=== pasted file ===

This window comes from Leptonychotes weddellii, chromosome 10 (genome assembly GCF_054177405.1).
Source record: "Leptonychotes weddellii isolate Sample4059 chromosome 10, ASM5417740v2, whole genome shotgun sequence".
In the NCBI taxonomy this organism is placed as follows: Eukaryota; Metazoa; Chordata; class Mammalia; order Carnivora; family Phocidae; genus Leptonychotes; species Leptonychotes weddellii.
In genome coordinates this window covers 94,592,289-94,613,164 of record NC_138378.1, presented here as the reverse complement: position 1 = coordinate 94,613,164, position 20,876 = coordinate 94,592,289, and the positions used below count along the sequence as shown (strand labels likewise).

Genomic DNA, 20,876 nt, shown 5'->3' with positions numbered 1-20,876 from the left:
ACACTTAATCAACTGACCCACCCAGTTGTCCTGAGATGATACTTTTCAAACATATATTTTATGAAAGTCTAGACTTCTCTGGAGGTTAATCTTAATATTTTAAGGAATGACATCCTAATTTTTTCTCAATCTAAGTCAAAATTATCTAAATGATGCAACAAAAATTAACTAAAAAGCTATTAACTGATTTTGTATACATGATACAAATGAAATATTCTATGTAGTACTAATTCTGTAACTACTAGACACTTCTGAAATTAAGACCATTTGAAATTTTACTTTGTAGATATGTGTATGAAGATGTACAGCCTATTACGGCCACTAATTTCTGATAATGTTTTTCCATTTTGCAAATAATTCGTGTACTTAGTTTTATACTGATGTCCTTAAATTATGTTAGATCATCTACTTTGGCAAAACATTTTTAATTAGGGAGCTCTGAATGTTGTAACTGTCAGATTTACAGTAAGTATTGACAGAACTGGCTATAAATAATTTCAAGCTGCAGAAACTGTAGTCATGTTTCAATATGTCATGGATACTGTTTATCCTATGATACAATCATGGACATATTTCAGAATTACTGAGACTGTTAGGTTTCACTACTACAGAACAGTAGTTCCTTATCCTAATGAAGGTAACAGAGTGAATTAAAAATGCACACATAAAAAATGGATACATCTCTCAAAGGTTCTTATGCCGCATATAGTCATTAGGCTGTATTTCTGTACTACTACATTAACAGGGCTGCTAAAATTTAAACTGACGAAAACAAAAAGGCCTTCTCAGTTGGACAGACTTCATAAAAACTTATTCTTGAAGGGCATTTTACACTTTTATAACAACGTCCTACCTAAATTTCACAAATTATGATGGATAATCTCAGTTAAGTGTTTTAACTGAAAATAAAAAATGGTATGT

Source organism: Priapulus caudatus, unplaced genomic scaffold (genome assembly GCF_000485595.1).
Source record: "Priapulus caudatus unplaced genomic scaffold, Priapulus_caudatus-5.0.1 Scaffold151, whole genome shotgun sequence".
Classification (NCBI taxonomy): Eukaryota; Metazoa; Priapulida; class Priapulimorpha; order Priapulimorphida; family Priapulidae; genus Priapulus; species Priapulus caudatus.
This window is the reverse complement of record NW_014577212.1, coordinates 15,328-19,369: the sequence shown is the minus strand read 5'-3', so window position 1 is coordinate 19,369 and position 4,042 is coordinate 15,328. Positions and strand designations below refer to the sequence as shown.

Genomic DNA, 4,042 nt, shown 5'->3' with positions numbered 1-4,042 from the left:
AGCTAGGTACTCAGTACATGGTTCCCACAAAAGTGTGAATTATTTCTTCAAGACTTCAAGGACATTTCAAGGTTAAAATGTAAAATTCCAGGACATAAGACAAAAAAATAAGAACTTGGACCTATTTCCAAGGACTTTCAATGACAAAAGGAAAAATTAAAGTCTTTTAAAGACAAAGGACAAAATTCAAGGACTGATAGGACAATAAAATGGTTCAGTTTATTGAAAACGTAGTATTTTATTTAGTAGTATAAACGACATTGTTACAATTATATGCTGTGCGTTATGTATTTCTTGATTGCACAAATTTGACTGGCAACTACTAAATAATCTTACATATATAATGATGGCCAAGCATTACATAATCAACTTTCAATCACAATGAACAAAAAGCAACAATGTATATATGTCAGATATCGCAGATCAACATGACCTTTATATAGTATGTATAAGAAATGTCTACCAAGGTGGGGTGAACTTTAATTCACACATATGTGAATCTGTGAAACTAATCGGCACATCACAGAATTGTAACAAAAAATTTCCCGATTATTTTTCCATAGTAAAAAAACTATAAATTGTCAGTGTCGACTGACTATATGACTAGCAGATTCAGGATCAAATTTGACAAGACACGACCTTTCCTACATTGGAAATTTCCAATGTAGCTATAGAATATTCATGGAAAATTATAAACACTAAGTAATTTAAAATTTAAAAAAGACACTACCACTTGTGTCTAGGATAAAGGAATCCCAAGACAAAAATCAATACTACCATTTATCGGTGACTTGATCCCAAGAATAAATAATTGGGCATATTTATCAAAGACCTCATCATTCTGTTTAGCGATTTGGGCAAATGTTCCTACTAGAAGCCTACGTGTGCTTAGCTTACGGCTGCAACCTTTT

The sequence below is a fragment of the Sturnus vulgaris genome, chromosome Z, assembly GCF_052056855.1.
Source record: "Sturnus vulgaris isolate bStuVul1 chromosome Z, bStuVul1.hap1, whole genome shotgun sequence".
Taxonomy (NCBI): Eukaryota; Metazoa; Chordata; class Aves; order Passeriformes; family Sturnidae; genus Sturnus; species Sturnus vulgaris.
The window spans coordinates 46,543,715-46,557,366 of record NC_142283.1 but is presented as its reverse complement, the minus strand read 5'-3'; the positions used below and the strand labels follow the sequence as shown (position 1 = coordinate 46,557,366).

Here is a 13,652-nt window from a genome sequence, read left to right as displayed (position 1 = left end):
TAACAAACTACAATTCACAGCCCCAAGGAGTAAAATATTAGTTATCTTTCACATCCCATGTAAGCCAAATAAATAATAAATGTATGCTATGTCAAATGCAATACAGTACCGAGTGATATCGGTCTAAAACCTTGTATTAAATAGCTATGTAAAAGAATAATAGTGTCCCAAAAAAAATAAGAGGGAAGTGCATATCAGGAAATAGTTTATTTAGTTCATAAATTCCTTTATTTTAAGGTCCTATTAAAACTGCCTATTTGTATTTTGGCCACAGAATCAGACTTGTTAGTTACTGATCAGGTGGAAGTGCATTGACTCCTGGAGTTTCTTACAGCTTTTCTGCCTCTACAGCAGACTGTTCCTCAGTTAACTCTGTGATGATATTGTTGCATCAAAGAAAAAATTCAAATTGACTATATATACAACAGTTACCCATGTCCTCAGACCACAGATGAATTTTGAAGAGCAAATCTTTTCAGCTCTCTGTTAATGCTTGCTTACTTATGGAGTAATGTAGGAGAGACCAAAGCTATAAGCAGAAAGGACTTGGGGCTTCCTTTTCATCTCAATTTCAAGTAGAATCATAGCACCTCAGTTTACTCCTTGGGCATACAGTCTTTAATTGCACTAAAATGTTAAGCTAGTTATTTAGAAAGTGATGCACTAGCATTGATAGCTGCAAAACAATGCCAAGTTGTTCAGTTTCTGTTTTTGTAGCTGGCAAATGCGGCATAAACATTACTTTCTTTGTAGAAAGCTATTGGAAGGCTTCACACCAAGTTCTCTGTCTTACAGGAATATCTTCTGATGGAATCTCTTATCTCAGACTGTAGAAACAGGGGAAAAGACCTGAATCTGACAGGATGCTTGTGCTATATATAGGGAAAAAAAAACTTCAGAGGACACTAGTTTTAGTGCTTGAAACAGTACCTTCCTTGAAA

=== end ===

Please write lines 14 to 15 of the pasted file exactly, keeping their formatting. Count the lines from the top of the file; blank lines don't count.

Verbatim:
Source record: "Sturnus vulgaris isolate bStuVul1 chromosome Z, bStuVul1.hap1, whole genome shotgun sequence".
Taxonomy (NCBI): Eukaryota; Metazoa; Chordata; class Aves; order Passeriformes; family Sturnidae; genus Sturnus; species Sturnus vulgaris.